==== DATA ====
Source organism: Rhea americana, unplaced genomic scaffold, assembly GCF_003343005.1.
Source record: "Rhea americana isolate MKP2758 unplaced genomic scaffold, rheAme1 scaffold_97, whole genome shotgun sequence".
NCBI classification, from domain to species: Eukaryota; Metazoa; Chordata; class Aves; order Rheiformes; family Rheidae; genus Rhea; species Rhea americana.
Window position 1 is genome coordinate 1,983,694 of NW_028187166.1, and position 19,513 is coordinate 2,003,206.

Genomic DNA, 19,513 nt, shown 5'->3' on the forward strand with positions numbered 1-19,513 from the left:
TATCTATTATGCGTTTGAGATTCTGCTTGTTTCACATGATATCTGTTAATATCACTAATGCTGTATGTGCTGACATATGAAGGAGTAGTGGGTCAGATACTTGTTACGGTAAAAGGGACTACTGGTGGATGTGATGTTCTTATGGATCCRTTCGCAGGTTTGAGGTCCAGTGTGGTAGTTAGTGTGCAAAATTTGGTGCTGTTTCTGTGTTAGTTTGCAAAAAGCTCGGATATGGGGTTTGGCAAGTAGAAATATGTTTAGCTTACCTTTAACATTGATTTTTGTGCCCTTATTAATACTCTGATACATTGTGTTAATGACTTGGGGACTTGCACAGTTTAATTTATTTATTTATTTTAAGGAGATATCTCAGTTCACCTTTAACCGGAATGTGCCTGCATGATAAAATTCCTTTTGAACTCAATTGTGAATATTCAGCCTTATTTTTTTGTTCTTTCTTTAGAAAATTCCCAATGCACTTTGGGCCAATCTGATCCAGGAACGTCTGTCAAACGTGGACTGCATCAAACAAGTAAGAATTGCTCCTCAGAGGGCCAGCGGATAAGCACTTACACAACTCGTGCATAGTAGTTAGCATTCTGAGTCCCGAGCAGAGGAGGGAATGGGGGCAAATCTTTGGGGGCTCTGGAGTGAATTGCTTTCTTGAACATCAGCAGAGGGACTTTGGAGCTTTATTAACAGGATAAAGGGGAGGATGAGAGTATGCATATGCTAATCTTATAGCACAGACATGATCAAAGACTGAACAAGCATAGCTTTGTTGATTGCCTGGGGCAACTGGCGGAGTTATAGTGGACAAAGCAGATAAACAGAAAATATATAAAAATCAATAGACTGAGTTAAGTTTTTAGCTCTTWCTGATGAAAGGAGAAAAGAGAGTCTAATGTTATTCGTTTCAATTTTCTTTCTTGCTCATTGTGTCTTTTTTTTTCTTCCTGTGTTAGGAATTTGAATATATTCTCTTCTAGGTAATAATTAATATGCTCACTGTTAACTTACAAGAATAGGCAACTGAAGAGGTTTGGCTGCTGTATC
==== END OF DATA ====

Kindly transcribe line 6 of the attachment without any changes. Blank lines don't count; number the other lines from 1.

TATCTATTATGCGTTTGAGATTCTGCTTGTTTCACATGATATCTGTTAATATCACTAATGCTGTATGTGCTGACATATGAAGGAGTAGTGGGTCAGATACTTGTTACGGTAAAAGGGACTACTGGTGGATGTGATGTTCTTATGGATCCRTTCGCAGGTTTGAGGTCCAGTGTGGTAGTTAGTGTGCAAAATTTGGTGCTGTTTCTGTGTTAGTTTGCAAAAAGCTCGGATATGGGGTTTGGCAAGTAGAAATATGTTTAGCTTACCTTTAACATTGATTTTTGTGCCCTTATTAATACTCTGATACATTGTGTTAATGACTTGGGGACTTGCACAGTTTAATTTATTTATTTATTTTAAGGAGATATCTCAGTTCACCTTTAACCGGAATGTGCCTGCATGATAAAATTCCTTTTGAACTCAATTGTGAATATTCAGCCTTATTTTTTTGTTCTTTCTTTAGAAAATTCCCAATGCACTTTGGGCCAATCTGATCCAGGAACGTCTGTCAAACGTGGACTGCATCAAACAAGTAAGAATTGCTCCTCAGAGGGCCAGCGGATAAGCACTTACACAACTCGTGCATAGTAGTTAGCATTCTGAGTCCCGAGCAGAGGAGGGAATGGGGGCAAATCTTTGGGGGCTCTGGAGTGAATTGCTTTCTTGAACATCAGCAGAGGGACTTTGGAGCTTTATTAACAGGATAAAGGGGAGGATGAGAGTATGCATATGCTAATCTTATAGCACAGACATGATCAAAGACTGAACAAGCATAGCTTTGTTGATTGCCTGGGGCAACTGGCGGAGTTATAGTGGACAAAGCAGATAAACAGAAAATATATAAAAATCAATAGACTGAGTTAAGTTTTTAGCTCTTWCTGATGAAAGGAGAAAAGAGAGTCTAATGTTATTCGTTTCAATTTTCTTTCTTGCTCATTGTGTCTTTTTTTTTCTTCCTGTGTTAGGAATTTGAATATATTCTCTTCTAGGTAATAATTAATATGCTCACTGTTAACTTACAAGAATAGGCAACTGAAGAGGTTTGGCTGCTGTATC